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I am have tremendous trouble with this.

What I want to do is: I want to create a system (in C#) that will (amongst other things) allow users to send simple messages to each other. So I want to create a MySQL database which will rest on a server. Other computers running the system will then have to connect remotely to this database and read a certain table to see if they have any new messages. I want the client computer to connect via the internet to the database on the server.

But how do I do this?

  1. How do I create a database that can be connected to through the internet?
  2. How should my connection string look like on the client computer?
  3. What configurations do I need to do on both client and server computers?

Any assistance is deeply appreciated, and if you could suggest how I can go about achieving my objective. I am a quite competent programmer, but HATE these network things!

I am developing in C# using WPF to access the database. So it's a desktop app!

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It's probably a bad idea to connect directly to a SQL server over the Internet. Perhaps instead you should build an HTTP interface, exposing a SOAP or REST API, that allows clients to access the SQL backend? Most any web hosting company would be able to host this for you. –  Mike Christensen May 24 '12 at 15:20

1 Answer 1

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Here's how you do what you're asking to do.

Use the MySQL Connector/NET ADO.NET connector. It is here. http://dev.mysql.com/downloads/connector/net/5.1.html

Follow the directions for setting it up. It works very well.

Put your MySQL server on a public IP address.

Get your client software assembly to connect to that public IP through the ADO.NET connector.

But, PLEASE!

Ask yourself whether this is the right thing to do. It probably isn't, because MySQL servers (and all table servers) work much more safely and predictably when they are behind firewalls and accept connections from a limited number of client packages.

Consider doing what Mike Christensen suggested. Use ASP.NET and WCF, or whatever stack you like, to build a server-resident interface to your MySQL database. That server-resident interface can then be accessed by the client software you push out to your end users.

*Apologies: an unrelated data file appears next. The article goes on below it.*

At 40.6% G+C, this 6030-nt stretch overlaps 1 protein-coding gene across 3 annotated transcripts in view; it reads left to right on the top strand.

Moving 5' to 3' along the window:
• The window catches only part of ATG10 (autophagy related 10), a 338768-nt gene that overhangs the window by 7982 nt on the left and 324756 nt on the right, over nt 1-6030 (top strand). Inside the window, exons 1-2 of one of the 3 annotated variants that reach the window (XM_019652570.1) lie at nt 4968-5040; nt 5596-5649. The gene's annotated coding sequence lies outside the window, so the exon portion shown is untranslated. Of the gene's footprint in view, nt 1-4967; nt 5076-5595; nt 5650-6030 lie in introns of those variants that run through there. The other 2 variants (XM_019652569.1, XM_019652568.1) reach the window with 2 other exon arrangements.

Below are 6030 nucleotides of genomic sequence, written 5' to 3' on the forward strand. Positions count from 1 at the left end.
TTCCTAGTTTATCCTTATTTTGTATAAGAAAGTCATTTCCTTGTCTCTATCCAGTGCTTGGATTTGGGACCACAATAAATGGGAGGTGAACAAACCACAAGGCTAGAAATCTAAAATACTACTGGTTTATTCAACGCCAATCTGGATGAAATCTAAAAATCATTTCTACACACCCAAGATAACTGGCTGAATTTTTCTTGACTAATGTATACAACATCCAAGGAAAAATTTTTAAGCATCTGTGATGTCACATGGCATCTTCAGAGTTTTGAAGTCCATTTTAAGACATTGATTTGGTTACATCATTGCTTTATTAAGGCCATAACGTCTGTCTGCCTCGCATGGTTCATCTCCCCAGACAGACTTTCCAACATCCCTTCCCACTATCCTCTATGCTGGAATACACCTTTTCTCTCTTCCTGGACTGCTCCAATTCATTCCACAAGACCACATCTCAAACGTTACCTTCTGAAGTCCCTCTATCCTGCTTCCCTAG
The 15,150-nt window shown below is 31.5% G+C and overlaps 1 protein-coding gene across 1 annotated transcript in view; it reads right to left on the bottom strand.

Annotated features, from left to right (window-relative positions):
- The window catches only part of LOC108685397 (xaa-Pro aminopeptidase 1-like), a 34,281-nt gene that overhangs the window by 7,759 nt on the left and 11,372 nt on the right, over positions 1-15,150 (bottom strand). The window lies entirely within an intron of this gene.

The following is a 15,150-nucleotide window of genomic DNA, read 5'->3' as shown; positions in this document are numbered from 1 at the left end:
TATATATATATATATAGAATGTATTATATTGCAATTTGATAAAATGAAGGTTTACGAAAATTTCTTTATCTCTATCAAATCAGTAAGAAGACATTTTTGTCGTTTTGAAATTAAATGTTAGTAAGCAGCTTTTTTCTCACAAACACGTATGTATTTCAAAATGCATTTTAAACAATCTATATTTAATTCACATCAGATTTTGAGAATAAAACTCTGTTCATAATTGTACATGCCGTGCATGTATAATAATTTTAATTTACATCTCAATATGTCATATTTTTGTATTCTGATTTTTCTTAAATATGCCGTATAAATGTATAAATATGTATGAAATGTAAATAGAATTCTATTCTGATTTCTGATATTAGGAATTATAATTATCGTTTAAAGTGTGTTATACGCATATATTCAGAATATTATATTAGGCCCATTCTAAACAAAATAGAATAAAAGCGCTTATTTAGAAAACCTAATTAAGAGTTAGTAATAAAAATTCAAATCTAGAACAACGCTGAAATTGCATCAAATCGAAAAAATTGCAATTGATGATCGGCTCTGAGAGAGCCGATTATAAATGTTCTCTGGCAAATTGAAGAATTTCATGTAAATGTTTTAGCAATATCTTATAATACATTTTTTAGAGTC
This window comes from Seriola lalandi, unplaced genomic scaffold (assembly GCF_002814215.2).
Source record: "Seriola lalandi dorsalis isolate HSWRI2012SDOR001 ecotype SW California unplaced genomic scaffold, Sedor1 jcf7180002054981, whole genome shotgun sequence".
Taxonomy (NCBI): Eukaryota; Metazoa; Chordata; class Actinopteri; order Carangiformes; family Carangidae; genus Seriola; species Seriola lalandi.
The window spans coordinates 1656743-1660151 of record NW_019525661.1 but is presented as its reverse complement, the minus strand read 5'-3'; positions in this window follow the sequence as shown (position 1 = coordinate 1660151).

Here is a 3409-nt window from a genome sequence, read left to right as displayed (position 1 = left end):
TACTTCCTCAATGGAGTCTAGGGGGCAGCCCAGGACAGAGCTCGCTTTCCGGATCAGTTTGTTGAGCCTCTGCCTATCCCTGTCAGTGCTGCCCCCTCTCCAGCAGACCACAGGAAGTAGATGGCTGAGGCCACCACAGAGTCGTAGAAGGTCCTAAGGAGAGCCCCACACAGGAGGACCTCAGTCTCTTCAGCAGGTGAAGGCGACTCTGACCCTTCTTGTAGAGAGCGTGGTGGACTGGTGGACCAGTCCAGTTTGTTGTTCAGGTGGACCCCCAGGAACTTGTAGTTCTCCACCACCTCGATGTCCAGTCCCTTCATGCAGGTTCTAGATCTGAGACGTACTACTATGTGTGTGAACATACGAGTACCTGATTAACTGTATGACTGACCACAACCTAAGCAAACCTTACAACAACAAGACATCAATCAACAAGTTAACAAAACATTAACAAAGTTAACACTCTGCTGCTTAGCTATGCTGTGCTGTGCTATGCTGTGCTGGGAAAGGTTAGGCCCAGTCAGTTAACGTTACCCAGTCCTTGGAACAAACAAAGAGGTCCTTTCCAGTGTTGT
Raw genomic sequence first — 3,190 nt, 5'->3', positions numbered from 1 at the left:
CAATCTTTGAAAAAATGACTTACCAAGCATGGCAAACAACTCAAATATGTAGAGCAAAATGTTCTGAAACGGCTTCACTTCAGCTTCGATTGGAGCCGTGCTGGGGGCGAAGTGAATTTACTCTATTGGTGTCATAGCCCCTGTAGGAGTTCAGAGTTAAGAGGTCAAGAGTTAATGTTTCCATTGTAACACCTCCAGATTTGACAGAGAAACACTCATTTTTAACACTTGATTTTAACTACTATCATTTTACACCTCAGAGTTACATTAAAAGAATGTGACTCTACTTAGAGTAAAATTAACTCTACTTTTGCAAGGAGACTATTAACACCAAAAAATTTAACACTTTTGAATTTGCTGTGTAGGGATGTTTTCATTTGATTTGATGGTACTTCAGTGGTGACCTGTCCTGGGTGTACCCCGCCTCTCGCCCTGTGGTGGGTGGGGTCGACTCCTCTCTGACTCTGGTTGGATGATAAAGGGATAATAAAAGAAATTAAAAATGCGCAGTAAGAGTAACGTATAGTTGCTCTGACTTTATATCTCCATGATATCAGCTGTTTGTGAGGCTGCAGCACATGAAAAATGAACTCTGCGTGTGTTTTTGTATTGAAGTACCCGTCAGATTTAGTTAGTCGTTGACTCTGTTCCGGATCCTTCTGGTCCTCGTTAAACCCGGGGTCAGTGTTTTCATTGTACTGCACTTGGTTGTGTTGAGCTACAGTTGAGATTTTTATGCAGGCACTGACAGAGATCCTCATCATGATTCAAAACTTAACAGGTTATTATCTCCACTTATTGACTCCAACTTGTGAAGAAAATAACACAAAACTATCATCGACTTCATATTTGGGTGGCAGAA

That interface can have just the methods you need. WCF or any other stack for building server components can do this easily and robustly. For example.

Client 1: This is moe. Here's a message for curly:  "Look at the grouse, look at the grouse".
Server: OK

Client 2: This is curly: any new messages?
Server: moe says "Look at the grouse, look at the grouse".

Client 1: This is moe. When did curly last collect my messages?
Server: ten minutes ago.

Client 2: This curly. any new messages?
Server: NO

This is far safer and more scalable than just making the MySQL interface available on the internet, and it will perform much better.

By the way, it looks like you want an instant messaging protocol. You may want to look into using the open-source system at http://jabber.org . This stuff can be tricky to get right if you build it all yourself.

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thanks for your detailed response Ollie Jones! ;) Can I just clearify some things. When making use of an interface, like a WCF interface, does this still mean that my database needs to be "served" or can it just run locally on the machine? The thing is that I would like to store the messages that a user may have received, so it's not as simple as a instant messaging system. –  YoungProgrammer May 28 '12 at 20:55
    
sure, go ahead. –  Ollie Jones May 28 '12 at 20:57
    
sorry, keep pressing 'enter' by mistake! I also dont know what setting or features I need to interact with in the Workbench for MySql to enable the database to be remotely accessable... can you help me with this maybe... Thanks ;) –  YoungProgrammer May 28 '12 at 20:59
    
Presumably you can connect from your C# app to mySql using a connection string with localhost in it. now try using your machine's actual ip address instead of localhost. mySQL databases are inherently 'served.' When you access them locally that's just a special case. I hope this helps. –  Ollie Jones May 29 '12 at 0:05

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